While I was pregnant I learned a lot about breastfeeding. Through reading, talking to moms with experience, and taking a breastfeeding class I knew that it most likely wouldn’t be easy. Even though I knew this before I even had my baby, I still wasn’t fully prepared for how challenging it would be at times. Although breastfeeding is a very natural process, it really takes commitment, a great support system, and a lot of effort to make it work successfully. Here are some of the issues I have faced in my first 12 weeks of motherhood. Brace yourself, this is a long one!
Acid Reflux. One of our first big challenges was dealing with Kevin’s acid reflux while breastfeeding. He would pull away crying while eating, arch his back, and spit up a lot afterwards. He also would cough, gasp, and wheeze constantly afterwards (due to the acid coming back up). I suspected that he had reflux and my suspicion was confirmed at the doctor. I wrote a lot about this in my weekly postpartum updates, but basically I tried everything to help him with this. It affected his breastfeeding because the pediatrician recommended feeding him small amounts more frequently and pumping afterwards. This meant sometimes he was still hungry when I stopped feeding him, which broke my heart. I also block nursed, only nursing from one side for 2-3 feedings in a row (while pumping the other) then switching sides. Eventually we put him on Zantac, which didn’t end up working so we took him off of it. What finally worked was taking him to my chiropractor, where he was very gently adjusted. We have gone 3 times and his reflux is GONE and our breastfeeding has gotten much better. He is able to eat for longer periods of time without stopping to cry and doesn’t spit up nearly as much. He is SO much happier and is putting on more weight since he’s keeping his food down and eating larger amounts at a time.
Pumping at Work. This has been my most recent challenge and one of the toughest. I knew I would need a good, efficient pump when I went back to work at 8 weeks postpartum, so I invested in the Medela Pump In Style Advanced. I am away from the baby from about 7:30 a.m. to 4:30 p.m., which is a total of 9 hours. I am a teacher so I am limited to when I can pump because it has to be when I’m not with kids (obviously). I am able to pump before the students arrive around 8:30, at lunchtime around 12:30, and after school around 3:45. My colleagues have gotten used to seeing me carrying my black tote bag around everywhere, and they know not to come into my classroom when I have my sign up on the door (although this took a little trial and error- thank goodness I’m not very modest anymore!) One of the most recent challenges has been someone at school who has been less than supportive. I can’t say much about the situation on this public blog, but this person basically has no compassion for my desire to breastfeed and doesn’t seem to understand why it is so important to me. It makes me sad 😦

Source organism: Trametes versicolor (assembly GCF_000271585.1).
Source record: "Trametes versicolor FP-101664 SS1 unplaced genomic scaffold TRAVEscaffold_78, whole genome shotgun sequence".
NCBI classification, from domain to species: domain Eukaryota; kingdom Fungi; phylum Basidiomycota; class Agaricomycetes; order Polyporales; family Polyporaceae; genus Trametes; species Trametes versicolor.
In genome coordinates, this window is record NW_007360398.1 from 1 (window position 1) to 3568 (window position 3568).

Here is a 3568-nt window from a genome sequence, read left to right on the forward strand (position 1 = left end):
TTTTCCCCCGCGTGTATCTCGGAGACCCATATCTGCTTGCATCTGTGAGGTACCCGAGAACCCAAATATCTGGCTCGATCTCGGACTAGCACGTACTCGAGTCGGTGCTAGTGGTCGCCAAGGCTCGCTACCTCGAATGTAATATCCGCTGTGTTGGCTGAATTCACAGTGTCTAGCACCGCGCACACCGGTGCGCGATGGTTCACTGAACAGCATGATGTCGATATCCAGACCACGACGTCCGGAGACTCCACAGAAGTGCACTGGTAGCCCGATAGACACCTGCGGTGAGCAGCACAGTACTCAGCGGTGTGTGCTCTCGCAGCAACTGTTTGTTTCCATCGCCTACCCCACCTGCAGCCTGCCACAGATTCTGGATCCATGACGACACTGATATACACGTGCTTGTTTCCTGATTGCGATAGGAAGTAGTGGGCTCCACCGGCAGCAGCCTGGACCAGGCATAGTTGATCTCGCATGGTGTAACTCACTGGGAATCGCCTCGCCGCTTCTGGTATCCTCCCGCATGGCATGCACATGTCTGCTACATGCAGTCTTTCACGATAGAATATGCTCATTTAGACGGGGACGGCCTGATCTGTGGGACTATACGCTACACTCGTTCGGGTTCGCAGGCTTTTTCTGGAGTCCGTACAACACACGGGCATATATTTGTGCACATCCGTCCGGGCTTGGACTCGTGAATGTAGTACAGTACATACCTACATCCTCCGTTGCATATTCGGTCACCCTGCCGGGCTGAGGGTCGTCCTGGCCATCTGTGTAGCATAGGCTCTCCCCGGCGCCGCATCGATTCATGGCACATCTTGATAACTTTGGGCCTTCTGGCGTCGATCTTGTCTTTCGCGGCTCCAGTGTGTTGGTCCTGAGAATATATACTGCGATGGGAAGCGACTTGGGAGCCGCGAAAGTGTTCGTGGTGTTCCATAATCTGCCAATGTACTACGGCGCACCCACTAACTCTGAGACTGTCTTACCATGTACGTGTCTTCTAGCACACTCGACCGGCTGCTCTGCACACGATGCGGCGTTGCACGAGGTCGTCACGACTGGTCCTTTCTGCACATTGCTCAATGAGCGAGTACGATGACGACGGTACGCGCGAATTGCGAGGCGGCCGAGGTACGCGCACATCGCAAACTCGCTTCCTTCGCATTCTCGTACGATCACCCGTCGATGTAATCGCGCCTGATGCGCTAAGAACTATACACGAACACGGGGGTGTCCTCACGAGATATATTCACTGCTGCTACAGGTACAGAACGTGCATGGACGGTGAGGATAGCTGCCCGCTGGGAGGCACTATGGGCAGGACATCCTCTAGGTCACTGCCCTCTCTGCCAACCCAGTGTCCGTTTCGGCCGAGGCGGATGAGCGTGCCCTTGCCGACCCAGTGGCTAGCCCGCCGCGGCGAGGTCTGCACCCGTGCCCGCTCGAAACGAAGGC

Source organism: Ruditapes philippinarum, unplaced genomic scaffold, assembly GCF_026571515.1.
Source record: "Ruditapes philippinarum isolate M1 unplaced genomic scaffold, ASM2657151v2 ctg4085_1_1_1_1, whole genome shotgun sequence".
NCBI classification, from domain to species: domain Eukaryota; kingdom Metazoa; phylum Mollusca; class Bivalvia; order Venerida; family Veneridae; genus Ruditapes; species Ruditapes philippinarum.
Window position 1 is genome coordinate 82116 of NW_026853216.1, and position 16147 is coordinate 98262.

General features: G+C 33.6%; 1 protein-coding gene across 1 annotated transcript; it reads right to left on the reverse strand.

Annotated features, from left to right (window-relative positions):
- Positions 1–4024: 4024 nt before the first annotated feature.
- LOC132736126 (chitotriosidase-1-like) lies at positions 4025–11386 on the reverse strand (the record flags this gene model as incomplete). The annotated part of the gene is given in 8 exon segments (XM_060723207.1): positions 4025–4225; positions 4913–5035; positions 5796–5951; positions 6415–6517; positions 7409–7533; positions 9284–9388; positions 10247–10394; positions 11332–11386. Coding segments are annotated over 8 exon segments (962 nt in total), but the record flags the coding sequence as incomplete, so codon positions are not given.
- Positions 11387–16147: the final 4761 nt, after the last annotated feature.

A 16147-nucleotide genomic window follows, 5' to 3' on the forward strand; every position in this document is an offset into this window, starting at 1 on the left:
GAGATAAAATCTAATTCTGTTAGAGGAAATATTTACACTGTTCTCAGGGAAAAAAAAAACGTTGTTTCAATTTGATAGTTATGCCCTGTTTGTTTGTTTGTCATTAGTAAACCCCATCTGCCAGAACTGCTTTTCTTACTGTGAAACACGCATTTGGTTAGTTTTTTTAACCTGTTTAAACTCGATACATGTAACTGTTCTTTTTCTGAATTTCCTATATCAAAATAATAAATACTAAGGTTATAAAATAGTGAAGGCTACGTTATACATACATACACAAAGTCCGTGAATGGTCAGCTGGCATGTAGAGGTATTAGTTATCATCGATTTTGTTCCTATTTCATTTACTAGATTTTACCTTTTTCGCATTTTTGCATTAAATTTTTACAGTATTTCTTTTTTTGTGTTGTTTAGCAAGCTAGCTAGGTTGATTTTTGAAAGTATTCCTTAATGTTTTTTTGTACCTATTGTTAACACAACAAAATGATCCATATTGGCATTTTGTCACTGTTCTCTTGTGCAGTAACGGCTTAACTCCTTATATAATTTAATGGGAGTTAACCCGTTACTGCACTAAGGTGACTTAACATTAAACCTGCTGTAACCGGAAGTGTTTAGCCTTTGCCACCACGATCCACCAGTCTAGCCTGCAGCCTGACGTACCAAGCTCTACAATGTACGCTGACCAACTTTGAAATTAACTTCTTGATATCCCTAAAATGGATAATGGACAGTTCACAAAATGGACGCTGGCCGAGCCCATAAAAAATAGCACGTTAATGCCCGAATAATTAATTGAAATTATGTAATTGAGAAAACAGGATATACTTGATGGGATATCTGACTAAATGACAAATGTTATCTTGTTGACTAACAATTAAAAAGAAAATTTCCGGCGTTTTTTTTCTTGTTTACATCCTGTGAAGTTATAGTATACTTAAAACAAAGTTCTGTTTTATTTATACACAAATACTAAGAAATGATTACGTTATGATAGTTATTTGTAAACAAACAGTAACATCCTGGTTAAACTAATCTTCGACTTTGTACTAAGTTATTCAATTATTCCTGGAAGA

Undersupply. Going back to work and pumping half of the day has led me to yet another big challenge- dealing with undersupply. I have never been able to pump very much at a time, usually 3 oz. max from both breasts. It is so hard for me to read blogs of other moms who can pump 6-8 ounces at a time. I don’t understand why I can’t do that too and it makes me sad. I think that he is much better at getting the milk out of me than the pump is. But now with the stress of work and all of the issues there, my supply has gotten worse. I know that stress and a lack of rest decrease supply, and that is a big reason why I am experiencing this. Teaching is NOT a 9-5 job. I take home a ton of work every night and on the weekends. There is so much that I am responsible for that I HAVE to do. On top of that, my left boob has never produced as much as my right from day 1. It actually produces only about a third of what my right one does with each pumping session. I have been working really hard on this and talking to a lactation consultant for help. I talked to her last Friday, and she gave me a ton of tips. I have been drinking Mothers Milk tea 3x a day, taking fenugreek capsules (4 capsules 3x a day), doing a lot of skin-to-skin with the baby, using compression and massage, power pumping in the evenings, weekend, and even the middle of the night since he’s sleeping longer now, trying to reduce stress and relax as much as possible (my husband has been AMAZING at taking care of cooking, cleaning, and other household things), letting him cluster feed as much as he wants in the evenings, and supplementing with my own freezer stash if he is hungry and I have nothing left for him, while pumping at the same time to stimulate my milk production. Whew. It’s been a full-time job, but it is working. In only a week of doing all this I have been pumping about 4 ounces more daily. I used to be able to pump 9 ounces max, and now I’m pumping 12-13. He also doesn’t cry when he’s finished both breasts and seems more satisfied, even when there is a short time between feedings. Good progress!!!